Technology and Autism

By Anna Lynn Spitzer

Irvine, CA, August 15th, 2014 — Can technology benefit those with autism?

UCI professor Gillian Hayes thinks it can and does. Hayes, whose primary academic appointment is in informatics (she also has appointments in education and pediatrics) told this week’s SURF-IT seminar series lunchtime audience that available services for those with autism are not keeping pace with the massive increase in the number of diagnoses. While extra funding would certainly help, “We hope technology can bridge some of this gap,” she said.

Assessment and diagnosis, for example, can be improved. Autism telemetrics, as the field is known, uses sensors, audio and video to conduct thorough assessments without

Assessing children’s language, motor skills and behaviors can be challenging because “usually people have to invade your space to measure these things,” Hayes said. But technology can bypass these hurdles and others, like ecological validity, which involves different behavior outcomes depending on the location where testing occurs.
Technology also allows researchers to model change over time, enables multi-modal data analysis and visualization, and provides real-time feedback.

Hayes, who became interested in technology for autism during graduate school, showed the SURF-IT Fellows some early work. These projects include video recordings tagged to therapists’ notes; Care Log, a video system that allows teachers to isolate behaviors in the classroom and review video from the incident, as well as from before and after its occurrence; a sensor board, which detects degrees of hand-flapping and other sensory stimulation associated with autism; and a smart baby monitor that detects developmental milestones for earlier diagnosis.

“We found out, quite happily, that automated capture can be successfully applied to this domain. It can speed up diagnosis and monitoring. With some nice sensor fusion, we can make it all work.”

There are still obstacles, however, including the ability to monitor only when necessary, and doing it in a socially acceptable way. “Saving only the right data at the right time and not a whole bunch of extraneous stuff that makes people uncomfortable is very challenging,” Hayes said. Other challenges include merging implicit and explicit data as well as privacy and control issues.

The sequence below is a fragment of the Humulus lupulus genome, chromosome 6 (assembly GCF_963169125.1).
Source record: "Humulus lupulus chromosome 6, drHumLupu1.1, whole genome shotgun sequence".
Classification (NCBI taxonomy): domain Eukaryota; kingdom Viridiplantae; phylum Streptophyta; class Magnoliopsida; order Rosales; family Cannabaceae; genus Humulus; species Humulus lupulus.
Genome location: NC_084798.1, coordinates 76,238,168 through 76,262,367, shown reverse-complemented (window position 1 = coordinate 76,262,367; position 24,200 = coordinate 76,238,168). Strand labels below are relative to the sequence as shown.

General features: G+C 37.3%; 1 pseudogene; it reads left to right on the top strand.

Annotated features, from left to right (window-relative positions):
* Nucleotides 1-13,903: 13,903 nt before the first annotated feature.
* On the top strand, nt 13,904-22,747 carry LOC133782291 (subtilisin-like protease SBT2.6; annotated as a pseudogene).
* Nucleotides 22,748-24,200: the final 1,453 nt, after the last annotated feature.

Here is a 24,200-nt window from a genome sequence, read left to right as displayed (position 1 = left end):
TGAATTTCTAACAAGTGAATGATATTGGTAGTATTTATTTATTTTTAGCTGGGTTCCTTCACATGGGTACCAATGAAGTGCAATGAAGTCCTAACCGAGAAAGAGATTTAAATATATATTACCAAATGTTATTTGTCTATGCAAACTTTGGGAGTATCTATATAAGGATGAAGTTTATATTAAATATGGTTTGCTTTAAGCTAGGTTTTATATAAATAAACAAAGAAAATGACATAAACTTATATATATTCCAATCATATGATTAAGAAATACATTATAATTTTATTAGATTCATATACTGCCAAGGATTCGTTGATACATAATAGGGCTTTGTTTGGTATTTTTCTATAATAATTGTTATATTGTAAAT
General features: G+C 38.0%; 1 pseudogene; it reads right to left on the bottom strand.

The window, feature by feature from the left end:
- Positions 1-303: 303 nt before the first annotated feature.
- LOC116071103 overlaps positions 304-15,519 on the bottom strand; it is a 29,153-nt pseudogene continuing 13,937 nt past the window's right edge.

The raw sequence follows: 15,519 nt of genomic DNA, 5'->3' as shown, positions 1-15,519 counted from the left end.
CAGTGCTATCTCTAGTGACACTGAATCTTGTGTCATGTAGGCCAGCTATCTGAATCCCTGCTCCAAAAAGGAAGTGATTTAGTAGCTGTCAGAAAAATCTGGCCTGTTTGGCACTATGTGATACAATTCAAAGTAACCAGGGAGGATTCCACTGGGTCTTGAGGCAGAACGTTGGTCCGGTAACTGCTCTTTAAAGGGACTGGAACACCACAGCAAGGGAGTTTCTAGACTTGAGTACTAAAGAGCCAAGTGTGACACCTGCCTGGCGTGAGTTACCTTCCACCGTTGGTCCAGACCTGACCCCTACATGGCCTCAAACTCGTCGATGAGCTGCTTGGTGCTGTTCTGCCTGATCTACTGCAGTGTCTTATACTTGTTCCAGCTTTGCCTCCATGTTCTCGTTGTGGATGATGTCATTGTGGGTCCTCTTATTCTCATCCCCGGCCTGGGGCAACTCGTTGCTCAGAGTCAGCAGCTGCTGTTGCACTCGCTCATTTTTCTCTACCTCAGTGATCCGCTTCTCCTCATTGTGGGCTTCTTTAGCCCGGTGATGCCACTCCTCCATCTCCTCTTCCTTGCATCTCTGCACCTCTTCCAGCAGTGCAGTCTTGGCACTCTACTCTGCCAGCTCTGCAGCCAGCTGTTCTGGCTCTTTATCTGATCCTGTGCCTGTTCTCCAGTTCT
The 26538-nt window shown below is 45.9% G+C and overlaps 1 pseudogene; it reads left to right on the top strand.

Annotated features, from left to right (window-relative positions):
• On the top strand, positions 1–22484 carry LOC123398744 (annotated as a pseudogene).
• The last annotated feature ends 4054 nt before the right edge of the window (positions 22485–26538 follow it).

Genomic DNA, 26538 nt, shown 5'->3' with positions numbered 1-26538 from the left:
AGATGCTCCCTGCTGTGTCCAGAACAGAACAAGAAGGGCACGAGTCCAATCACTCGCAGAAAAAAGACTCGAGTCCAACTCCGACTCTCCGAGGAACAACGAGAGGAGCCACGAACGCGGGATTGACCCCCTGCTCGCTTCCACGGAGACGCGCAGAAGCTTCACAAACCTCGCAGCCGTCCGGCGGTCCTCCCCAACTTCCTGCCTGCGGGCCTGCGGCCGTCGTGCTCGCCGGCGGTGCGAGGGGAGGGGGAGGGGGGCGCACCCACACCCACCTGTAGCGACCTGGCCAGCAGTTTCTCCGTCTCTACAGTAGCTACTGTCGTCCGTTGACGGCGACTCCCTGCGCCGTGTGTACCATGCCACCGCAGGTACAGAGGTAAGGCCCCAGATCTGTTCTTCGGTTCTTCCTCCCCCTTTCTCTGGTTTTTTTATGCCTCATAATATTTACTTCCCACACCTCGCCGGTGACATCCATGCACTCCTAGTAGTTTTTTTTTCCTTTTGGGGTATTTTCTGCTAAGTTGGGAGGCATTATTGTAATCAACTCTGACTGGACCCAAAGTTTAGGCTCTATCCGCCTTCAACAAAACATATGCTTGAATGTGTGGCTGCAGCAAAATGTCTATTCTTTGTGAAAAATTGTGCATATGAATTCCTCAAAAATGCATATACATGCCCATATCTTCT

Technology in the classroom presents another issue, one that educators must recognize. Measurement and accountability are important, especially for teachers of children with autism. A trend toward Outcome-Based Education, also known as “No Child Left Behind,” focuses on testing, record-keeping, monitoring and surveillance, all of which are facilitated by technology, but, Hayes said, it’s important that they don’t overshadow the actual work of teaching.
Recently, Hayes has focused on creating technology to promote inclusion and empower those with autism. This has led to collaborations with local teachers and parents, as well as children and adults with autism. “That’s been really cool,” she said.

One project – an augmented reality device – helps users develop social skills like good eye contact, appropriate proximity to others, and strategies for beginning and ending conversations. Kids are given Android phones with an overlay installed that allows them to locate and sync with others; the device then guides the interaction. When the project was deployed with 12 children, some of whom have autism and some of whom are neurotypical, results showed a substantial reduction in social mishaps and fewer behavioral issues. “We saw the kids with autism finding new strategies for initiating interactions. They also better understood the creation of groups (otherwise known as playground politics),” Hayes said, adding that there was a pleasant surprise as well. “The neurotypical kids adopted a mentoring behavior; they started acting a lot nicer too.” 

Next, Hayes’ research will focus on transitioning from “carryable” to wearable devices, like GoogleGlass and embedded sensors. She’s also interested in bringing technology to environmental therapies that incorporate multiple textures, colors, lights, mirrors and other multi-sensory stimulation. A video-based sensory paint project uses Xbox technology “Kinect” to allow children to experience painting with textured, colored balls while watching their own reflections. “For these kids, holding a remote might be hard but Kinect-based games allow them to engage without having to hold anything,” she said.

She is also interested in moving from “human-directed” technologies to those that are “human-assisted,” citing video games as a good example. Several games already on the market and available through iTunes and other online vendors, help children advance in certain skills like labeling, asking questions, and sharing attention with others. These therapies encourage kids to speak for themselves, she said. “It’s probably not as effective as human-based therapy but it’s appealing to kids, they want to play these games and they are learning something in the process.”

Unfortunately, thousands of available games don’t fit into the “sweet spot” of being well-designed and functional. “What you see is a whole bunch of media hype about this space, and a very small percentage actually fits into [this category]. This is what we’re trying to fix,” she added.

In closing, Hayes said that while technology provides effective new options, “it’s not the silver bullet the media would have you believe.” And along with new opportunities, it can produce more challenges. “We see this for sure in the autism space,” she told the audience. “And that’s why we believe that the empirical study of new interventions and products is so important.”